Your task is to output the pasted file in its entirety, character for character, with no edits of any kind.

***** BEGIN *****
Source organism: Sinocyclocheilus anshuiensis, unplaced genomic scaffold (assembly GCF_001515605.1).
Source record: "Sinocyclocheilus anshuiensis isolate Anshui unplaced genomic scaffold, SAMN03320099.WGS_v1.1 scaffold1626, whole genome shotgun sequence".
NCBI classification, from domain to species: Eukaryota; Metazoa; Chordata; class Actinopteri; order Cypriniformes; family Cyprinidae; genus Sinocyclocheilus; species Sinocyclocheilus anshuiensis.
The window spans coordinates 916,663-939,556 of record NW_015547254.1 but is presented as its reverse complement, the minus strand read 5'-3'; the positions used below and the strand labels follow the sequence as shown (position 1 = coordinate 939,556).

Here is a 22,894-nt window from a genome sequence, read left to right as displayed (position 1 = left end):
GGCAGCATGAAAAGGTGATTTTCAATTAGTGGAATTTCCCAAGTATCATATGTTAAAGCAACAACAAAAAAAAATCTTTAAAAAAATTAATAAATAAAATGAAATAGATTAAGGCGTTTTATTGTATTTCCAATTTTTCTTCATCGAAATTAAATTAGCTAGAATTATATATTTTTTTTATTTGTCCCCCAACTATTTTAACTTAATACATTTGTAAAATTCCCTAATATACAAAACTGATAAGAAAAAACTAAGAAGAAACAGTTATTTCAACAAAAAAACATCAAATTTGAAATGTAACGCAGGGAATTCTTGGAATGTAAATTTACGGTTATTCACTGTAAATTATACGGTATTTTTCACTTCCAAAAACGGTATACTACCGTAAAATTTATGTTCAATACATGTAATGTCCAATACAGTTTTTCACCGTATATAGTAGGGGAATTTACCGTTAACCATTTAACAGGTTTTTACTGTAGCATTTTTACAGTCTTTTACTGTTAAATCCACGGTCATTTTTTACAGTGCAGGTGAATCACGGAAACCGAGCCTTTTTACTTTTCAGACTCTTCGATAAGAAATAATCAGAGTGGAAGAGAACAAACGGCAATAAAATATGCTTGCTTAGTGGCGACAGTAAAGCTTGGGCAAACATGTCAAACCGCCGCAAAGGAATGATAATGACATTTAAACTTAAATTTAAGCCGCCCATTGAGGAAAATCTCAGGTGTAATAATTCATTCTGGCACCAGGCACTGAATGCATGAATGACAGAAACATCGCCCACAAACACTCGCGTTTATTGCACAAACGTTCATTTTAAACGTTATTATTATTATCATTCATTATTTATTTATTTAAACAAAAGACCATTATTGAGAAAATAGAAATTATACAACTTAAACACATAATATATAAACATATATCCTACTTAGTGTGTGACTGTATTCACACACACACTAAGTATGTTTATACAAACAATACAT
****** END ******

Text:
Source organism: Sinocyclocheilus anshuiensis, unplaced genomic scaffold (assembly GCF_001515605.1).
Source record: "Sinocyclocheilus anshuiensis isolate Anshui unplaced genomic scaffold, SAMN03320099.WGS_v1.1 scaffold1626, whole genome shotgun sequence".
NCBI classification, from domain to species: Eukaryota; Metazoa; Chordata; class Actinopteri; order Cypriniformes; family Cyprinidae; genus Sinocyclocheilus; species Sinocyclocheilus anshuiensis.
The window spans coordinates 916,663-939,556 of record NW_015547254.1 but is presented as its reverse complement, the minus strand read 5'-3'; the positions used below and the strand labels follow the sequence as shown (position 1 = coordinate 939,556).

Here is a 22,894-nt window from a genome sequence, read left to right as displayed (position 1 = left end):
GGCAGCATGAAAAGGTGATTTTCAATTAGTGGAATTTCCCAAGTATCATATGTTAAAGCAACAACAAAAAAAAATCTTTAAAAAAATTAATAAATAAAATGAAATAGATTAAGGCGTTTTATTGTATTTCCAATTTTTCTTCATCGAAATTAAATTAGCTAGAATTATATATTTTTTTTATTTGTCCCCCAACTATTTTAACTTAATACATTTGTAAAATTCCCTAATATACAAAACTGATAAGAAAAAACTAAGAAGAAACAGTTATTTCAACAAAAAAACATCAAATTTGAAATGTAACGCAGGGAATTCTTGGAATGTAAATTTACGGTTATTCACTGTAAATTATACGGTATTTTTCACTTCCAAAAACGGTATACTACCGTAAAATTTATGTTCAATACATGTAATGTCCAATACAGTTTTTCACCGTATATAGTAGGGGAATTTACCGTTAACCATTTAACAGGTTTTTACTGTAGCATTTTTACAGTCTTTTACTGTTAAATCCACGGTCATTTTTTACAGTGCAGGTGAATCACGGAAACCGAGCCTTTTTACTTTTCAGACTCTTCGATAAGAAATAATCAGAGTGGAAGAGAACAAACGGCAATAAAATATGCTTGCTTAGTGGCGACAGTAAAGCTTGGGCAAACATGTCAAACCGCCGCAAAGGAATGATAATGACATTTAAACTTAAATTTAAGCCGCCCATTGAGGAAAATCTCAGGTGTAATAATTCATTCTGGCACCAGGCACTGAATGCATGAATGACAGAAACATCGCCCACAAACACTCGCGTTTATTGCACAAACGTTCATTTTAAACGTTATTATTATTATCATTCATTATTTATTTATTTAAACAAAAGACCATTATTGAGAAAATAGAAATTATACAACTTAAACACATAATATATAAACATATATCCTACTTAGTGTGTGACTGTATTCACACACACACTAAGTATGTTTATACAAACAATACAT